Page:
When quizzed about the size range, she highlighted that she caters for just about any size. Scott always wanted to leave an in print of a swimsuit collection which she finally put together and impressed by it. The collections will all be pre ordered only

“Well summer is upon us. So I figured why not cater for the heat that’s to come but besides that I’ve always wanted to do a swimsuit collection with my brand on the fabric. When I create collections for shows I always design one or two swimsuits to open the show but this time I figured I should just create a collection of swimsuits with bucket hats and head scarfs to match,” she said.

Adding to her swim suit collection is a dose of spring summer collections for a switch of seasons to add to your wardrobe collection.

“My spring summer collection is very special to me. It’s very Caribbean particularly the colour selection. It’s more of an easy, comfort collection all of the pieces can be worn day and night. For this collection I engaged two stylist Loago Bogopa and Tshire Bagwasi and we sourced accessories from Kefilwe Sianga of the fashion hook up and also Topznthangz,” she said.

“I was going for editorial looks so I did makeup by Chedza. She did the minimal makeup with a pop of colour on the eyes and Art by Shalom did the magic on photography with the stunning ladies super model Thanolo Keutlwile and Digital Content Creator Fifi Mathambo. Amazingly the feedback so far is great and quite overwhelming I must say.”

Trending this season

“Slip dresses, maxi dresses, prints and definitely bright colours basically everything in my collection is currently trending. A slip dress, accessorized well can definitely make a statement,” said Scott.

About Delayna Scott

Delayna Scott over the years has participated in several shows including, the inaugural Botswana fashion week 2011 (overall winner), Colour in the desert 2012, Masa fashion show 2017/2018 /2019. International shows she showcased at Malawi fashion week 2017, New York fashion week 2018 and Cannes film festival in France 2019.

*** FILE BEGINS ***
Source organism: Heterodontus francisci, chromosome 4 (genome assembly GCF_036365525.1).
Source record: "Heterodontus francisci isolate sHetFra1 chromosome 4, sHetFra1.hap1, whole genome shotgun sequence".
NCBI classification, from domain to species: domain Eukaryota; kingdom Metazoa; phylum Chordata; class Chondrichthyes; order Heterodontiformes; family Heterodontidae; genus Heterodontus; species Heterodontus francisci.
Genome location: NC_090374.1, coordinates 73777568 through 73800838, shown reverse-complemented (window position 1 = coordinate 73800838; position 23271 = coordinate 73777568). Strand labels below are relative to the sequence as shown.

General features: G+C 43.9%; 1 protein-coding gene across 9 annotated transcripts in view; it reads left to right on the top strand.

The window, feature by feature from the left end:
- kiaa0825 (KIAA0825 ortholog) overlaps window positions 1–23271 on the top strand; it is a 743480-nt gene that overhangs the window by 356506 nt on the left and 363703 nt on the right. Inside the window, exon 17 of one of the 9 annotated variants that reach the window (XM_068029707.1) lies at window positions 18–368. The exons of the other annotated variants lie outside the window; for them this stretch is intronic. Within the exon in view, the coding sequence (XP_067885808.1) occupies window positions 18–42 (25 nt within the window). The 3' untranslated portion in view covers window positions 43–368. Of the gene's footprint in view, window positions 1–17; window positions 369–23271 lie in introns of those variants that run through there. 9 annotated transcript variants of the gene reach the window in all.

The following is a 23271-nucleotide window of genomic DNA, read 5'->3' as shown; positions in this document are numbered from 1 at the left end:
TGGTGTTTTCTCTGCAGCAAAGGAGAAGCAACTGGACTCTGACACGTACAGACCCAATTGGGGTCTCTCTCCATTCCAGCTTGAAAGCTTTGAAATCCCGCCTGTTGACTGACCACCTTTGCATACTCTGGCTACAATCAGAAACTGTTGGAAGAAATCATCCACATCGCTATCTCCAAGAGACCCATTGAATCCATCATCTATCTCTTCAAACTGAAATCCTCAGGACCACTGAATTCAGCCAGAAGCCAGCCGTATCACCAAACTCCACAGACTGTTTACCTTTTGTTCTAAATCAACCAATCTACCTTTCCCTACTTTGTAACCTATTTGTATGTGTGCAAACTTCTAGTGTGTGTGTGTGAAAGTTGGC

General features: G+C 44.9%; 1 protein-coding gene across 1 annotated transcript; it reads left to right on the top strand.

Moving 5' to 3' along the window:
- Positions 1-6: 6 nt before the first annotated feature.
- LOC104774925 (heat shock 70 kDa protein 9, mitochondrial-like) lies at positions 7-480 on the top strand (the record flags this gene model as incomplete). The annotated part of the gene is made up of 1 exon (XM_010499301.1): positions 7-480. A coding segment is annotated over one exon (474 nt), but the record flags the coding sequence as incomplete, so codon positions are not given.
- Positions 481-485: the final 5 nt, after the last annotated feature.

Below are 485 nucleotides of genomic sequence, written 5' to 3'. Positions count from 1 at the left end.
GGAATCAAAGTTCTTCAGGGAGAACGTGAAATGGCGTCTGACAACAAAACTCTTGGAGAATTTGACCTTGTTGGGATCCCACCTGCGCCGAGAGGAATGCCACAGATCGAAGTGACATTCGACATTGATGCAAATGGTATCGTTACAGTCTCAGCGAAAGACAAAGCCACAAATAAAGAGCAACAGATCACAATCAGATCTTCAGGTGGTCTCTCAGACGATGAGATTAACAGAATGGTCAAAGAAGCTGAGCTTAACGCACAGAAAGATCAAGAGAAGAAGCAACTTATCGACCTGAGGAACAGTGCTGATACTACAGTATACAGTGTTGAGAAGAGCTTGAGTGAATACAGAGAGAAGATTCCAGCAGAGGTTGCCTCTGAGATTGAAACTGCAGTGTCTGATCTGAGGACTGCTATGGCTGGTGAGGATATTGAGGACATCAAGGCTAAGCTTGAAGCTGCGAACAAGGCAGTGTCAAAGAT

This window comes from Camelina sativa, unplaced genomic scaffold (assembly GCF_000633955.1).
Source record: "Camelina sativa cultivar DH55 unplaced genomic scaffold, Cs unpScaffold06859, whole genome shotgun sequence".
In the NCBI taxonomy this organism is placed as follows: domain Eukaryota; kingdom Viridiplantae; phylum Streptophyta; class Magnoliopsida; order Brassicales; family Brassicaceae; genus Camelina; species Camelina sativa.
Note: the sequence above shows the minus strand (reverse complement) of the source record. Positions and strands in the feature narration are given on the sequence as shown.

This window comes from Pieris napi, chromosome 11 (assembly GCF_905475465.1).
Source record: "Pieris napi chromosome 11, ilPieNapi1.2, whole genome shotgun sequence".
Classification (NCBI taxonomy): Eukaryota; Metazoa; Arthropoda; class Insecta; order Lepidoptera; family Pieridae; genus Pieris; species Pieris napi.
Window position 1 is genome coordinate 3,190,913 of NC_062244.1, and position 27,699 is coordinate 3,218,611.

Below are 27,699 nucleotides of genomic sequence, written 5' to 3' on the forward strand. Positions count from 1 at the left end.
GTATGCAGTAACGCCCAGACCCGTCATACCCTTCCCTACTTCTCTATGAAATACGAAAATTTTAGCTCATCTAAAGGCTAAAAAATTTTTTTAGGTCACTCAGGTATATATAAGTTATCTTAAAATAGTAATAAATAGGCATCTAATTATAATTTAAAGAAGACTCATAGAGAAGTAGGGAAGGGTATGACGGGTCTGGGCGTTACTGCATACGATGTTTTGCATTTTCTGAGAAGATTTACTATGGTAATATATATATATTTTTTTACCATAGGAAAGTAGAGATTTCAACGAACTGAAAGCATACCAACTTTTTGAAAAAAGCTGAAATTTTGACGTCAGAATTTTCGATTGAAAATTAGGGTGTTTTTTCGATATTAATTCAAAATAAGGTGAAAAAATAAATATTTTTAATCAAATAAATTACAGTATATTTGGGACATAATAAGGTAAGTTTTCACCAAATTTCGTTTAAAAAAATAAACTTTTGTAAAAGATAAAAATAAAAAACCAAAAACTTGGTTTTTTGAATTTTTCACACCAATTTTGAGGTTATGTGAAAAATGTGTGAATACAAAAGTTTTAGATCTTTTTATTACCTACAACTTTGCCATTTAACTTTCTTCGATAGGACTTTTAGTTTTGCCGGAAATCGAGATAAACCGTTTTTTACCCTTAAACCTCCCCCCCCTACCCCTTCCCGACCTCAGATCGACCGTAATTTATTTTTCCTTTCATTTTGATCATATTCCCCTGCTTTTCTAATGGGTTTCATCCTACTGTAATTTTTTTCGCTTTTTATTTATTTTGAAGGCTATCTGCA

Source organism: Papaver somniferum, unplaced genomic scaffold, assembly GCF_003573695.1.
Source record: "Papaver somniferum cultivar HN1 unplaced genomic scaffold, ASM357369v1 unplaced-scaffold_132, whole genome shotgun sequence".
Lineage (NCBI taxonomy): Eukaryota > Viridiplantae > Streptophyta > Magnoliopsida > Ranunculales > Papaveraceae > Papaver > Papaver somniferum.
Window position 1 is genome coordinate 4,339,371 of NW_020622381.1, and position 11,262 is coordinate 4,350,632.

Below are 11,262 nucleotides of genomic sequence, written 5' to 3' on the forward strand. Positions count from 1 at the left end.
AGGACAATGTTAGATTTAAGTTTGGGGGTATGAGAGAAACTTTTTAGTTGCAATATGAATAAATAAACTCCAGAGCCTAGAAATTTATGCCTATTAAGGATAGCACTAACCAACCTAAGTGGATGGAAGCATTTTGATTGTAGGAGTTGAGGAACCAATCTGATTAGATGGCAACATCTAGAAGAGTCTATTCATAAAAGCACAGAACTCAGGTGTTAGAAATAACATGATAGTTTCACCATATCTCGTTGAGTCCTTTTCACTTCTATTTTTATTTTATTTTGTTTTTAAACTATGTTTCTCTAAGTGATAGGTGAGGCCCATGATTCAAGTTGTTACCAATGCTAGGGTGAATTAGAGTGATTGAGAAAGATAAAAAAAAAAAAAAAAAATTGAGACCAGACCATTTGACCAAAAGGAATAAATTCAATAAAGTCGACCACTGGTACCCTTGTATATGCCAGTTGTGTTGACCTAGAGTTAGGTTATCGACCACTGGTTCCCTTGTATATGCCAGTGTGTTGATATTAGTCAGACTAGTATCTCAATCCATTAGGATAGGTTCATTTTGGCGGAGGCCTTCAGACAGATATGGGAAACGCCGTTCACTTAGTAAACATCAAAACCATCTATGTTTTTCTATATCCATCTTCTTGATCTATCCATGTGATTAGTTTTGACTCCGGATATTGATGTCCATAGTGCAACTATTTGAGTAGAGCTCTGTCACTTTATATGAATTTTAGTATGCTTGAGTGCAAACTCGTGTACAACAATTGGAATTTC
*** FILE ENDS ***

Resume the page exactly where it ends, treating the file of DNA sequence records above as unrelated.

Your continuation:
Delayna Scott gowns have been showcased on world stage at Fiji, Russia, Indonesia, Nicaragua) by Botswana contestants at Miss World, Miss Universe, Miss Teen Universe and Miss World supermodel some contestants holding titles of winners , runners up and best evening gowns .

Scott was the designer of choice to dress lead actress Sylvia Pouget, of the movie Noni Le Fruit at the 2019 Cannes film festival red carpet. The same year also saw her as a designer of choice for French actress Eloise Valli’s red carpet appearance at the Cannes film festival.

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WeekendLife

YAMAS 2020 Go Virtual

14th September 2020
YAMAS 2020

After announcing the postponement in March, the 6th edition of Yarona FM Music Awards (YAMAS) have bounced back and will be held virtually via Now Channel on DSTV Channel 290 and on the Yarona FM Facebook page on September 26 at 20h00.

This is one of the first virtual music awards to be held in Botswana.The 2020 edition of the YAMAS was originally slated to be held at the University of Botswana (UB) Campus Indoor Sport Centre early this year, but plans for an indoor ceremony were thrown for a loop by the coronavirus pandemic.

“There will be no public attendance at this year’s event, it will be produced for broadcast on TV and digital platforms. The event will take place in an extended reality studio which will comprise of the hosts only. The show must go on and we still have to award artist for their splendid job” said Yarona FM Station Manager Kelly Ramputswa.

Furthermore, Ramputswa stated that nothing much has changed apart from the awards ceremony going virtual, the voting lines for nominees remain the same. The voting lines opened on Tuesday 8th September and will close on 23rd September at midnight.Yarona FM has partnered with the Ministry of Youth Empowerment, Sport and Culture Development (MYSC) and First National Bank Botswana (FNBB) who contributed money to ensure that winners go home with cash prizes ranging from P10 000 and P15 000.

“We recognize the hardship that has befallen the creative industry due to the COVID-19 pandemic. Botswana’s creative sector remains resilient and Yarona FM, as a crucial player remains committed to contributing meaningfully to develop the sector.

The partnership to bring the YAMAS at this time, with cash winnings for musicians and other creatives involved in the show is demonstration that we are all in this together,” said the Yarona FM Station Manager.The effort of gifting artists with money is a big boost since most of them did not manage to source income from live performances due to COVID- 19 protocols that led to suspension of many events.

The 6th edition of the YAMAS will be hosted by Yarona FM presenters Loungo Andre Pitse and Kedi Molosiwa. There will be performances from artists such as ATI, Mophato Dance Theater, Girly and FME DJs.